Attendees dragged in extra chairs and lined the corridors of a packed classroom to hear Linton Brooks — a former ambassador who has made a career out of staring down nuclear arms crises — discuss the Trump administration’s positions on nuclear weapons at a campus event Monday.
At the event, which was co-sponsored by the UC Berkeley Nuclear Policy Working Group and the Nuclear Science and Security Consortium, or NSSC, Brooks dissected the Trump administration’s Nuclear Posture Review report, or NPR — a formal review of the administration’s policy and strategy on nuclear arms — to a crowd of professors, graduate students and undergraduates.
Brooks, whose decades-long career has included serving on the White House National Security Council and overseeing the Department of Energy’s National Nuclear Security Administration, highlighted how the Trump administration’s NPR differs from that of the Obama administration, but emphasized the great degree of continuity across the two.
“This administration likes to portray strength,” Brooks said in an interview with The Daily Californian. “But my suspicion is that they are no less conscious or sober about nuclear conflict than any previous administration.”
The Trump NPR continues the Obama administration’s entire nuclear program, but with a handful of modifications: reducing the power of some submarine warheads, initiating studies to develop a new sea-launched missile and keeping two types of bombs that were slated for retirement, according to Brooks.
Brooks said NPRs remain mostly consistent across administrations because policymakers have adhered and continue to adhere to the belief that the threat of mutually assured destruction deters major powers from going to war.
Administrations will tailor their NPR in response to new or evolving nuclear states, according to Brooks, who added that the Trump administration’s changes continue that trend.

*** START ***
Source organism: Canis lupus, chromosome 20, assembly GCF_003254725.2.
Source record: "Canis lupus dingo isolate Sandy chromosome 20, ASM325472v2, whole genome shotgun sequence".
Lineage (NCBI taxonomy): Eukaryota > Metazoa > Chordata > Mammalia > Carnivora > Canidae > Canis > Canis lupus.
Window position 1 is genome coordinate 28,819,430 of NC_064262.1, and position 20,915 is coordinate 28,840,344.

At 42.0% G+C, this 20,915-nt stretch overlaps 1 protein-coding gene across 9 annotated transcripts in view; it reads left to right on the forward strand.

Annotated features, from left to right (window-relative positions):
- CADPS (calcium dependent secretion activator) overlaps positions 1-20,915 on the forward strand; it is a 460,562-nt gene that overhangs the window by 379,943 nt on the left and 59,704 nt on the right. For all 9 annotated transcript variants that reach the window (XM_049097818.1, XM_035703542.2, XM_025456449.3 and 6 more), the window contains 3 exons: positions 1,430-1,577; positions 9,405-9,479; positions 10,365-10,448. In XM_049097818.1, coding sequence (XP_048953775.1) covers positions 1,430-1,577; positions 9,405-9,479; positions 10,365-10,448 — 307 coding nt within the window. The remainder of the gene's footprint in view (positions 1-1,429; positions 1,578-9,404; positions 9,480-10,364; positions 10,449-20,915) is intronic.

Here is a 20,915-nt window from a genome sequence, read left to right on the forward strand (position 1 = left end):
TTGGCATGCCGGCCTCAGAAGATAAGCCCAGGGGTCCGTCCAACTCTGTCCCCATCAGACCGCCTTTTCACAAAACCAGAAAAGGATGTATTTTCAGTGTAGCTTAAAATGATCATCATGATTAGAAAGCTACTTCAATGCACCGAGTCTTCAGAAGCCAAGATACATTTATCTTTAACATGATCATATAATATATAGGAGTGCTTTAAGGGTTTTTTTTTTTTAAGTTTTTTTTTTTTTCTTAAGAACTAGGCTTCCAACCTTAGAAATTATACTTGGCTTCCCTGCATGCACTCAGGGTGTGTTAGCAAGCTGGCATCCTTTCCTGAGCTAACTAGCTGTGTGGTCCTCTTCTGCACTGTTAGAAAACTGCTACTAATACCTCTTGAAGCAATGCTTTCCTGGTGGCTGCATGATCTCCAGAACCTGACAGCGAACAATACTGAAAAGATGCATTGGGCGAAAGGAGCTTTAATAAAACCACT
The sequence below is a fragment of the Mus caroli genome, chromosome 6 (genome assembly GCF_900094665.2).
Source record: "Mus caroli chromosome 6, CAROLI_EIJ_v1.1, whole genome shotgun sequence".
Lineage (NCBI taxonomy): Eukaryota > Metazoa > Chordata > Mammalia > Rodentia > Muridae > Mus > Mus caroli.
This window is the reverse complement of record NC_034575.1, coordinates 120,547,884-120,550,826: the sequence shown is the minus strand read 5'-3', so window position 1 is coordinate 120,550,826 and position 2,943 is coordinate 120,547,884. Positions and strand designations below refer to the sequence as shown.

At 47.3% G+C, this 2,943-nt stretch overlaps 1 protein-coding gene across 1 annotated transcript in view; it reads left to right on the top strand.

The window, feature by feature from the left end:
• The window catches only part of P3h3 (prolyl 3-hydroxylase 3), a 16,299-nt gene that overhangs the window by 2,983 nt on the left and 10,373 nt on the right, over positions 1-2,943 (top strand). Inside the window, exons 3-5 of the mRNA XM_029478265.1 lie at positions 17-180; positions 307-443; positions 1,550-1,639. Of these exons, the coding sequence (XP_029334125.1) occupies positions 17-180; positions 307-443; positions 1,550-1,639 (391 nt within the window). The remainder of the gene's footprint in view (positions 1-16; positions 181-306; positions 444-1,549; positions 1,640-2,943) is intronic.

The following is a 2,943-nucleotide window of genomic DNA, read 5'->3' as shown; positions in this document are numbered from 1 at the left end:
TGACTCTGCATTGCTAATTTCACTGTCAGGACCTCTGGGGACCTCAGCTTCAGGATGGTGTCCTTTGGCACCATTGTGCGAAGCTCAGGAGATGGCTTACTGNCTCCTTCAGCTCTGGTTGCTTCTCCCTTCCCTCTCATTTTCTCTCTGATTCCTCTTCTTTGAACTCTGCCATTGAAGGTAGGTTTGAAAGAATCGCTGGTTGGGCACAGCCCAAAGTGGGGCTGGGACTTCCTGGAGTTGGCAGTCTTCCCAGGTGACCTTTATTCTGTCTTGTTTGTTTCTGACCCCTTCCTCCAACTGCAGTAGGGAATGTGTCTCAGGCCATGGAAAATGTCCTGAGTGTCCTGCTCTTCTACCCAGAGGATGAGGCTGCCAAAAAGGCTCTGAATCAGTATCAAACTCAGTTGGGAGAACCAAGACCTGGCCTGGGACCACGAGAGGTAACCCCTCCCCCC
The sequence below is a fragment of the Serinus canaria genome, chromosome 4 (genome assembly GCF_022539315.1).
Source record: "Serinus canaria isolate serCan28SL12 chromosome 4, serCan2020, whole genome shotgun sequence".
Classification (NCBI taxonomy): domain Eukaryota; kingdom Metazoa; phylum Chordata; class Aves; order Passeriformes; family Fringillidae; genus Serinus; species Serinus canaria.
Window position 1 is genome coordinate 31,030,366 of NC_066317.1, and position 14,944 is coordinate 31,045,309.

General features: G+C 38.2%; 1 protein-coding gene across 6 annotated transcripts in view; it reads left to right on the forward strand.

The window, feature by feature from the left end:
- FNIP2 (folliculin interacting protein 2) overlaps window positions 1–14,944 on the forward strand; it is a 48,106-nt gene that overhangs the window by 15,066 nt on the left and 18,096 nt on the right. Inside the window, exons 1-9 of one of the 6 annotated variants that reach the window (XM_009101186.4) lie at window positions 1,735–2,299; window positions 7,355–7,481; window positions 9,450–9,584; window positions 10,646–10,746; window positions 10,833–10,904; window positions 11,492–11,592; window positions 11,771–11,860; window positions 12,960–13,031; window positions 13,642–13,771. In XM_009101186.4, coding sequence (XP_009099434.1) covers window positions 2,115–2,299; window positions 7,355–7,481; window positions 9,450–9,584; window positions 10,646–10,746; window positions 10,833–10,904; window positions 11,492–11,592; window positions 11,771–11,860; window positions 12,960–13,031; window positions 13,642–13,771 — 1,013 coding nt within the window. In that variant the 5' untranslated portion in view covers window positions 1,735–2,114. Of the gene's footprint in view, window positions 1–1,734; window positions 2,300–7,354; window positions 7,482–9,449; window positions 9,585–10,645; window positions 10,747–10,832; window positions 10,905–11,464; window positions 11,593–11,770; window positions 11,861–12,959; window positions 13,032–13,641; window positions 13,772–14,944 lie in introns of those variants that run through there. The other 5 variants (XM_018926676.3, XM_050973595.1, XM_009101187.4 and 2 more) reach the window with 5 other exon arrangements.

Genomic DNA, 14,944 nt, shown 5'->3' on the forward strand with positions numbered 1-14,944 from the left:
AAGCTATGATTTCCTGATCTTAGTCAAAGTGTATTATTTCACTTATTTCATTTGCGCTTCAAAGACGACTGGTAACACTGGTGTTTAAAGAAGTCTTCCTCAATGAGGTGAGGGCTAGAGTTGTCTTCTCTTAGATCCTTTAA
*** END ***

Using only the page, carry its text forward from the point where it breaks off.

Because NPRs remain mostly constant across years, Brooks called the NPR a “Rorschach test” — opinions of the current administration inform opinions of the NPR.
“If you believe the current administration is dangerously militaristic, … then you think the changes in the NPR are wrong,” Brooks said. “If you think that the previous administration was naive, then you’ll like the changes. And if you’re like me, and you think that neither of those groups are right, then you’ll see that these reports are not that different.”
Despite these continuities, Brooks contrasted objectives in the two NPRs to highlight differences between the two administrations.
He provided the example of the negative security assurance, which states that the United States will not use nuclear weapons to threaten or attack non-nuclear weapon states. The Trump administration’s NPR has kept the previous NPR’s wording, but has broadened the cases in which the United States can consider using nuclear weapons against non-nuclear weapon states.
“The new NPR reflects their quite dark view of international relations,” Brooks said. “This administration sees the world as having gotten much more dangerous in the last 10 years.”
Bethany Goldblum, executive director of the NSSC, attended the presentation and said she appreciated the balance and accessibility that Brooks displayed.
“I thought it was excellent,” Goldblum said in an email. “A practitioner’s viewpoint delivered at a level that was palatable for the academic community.”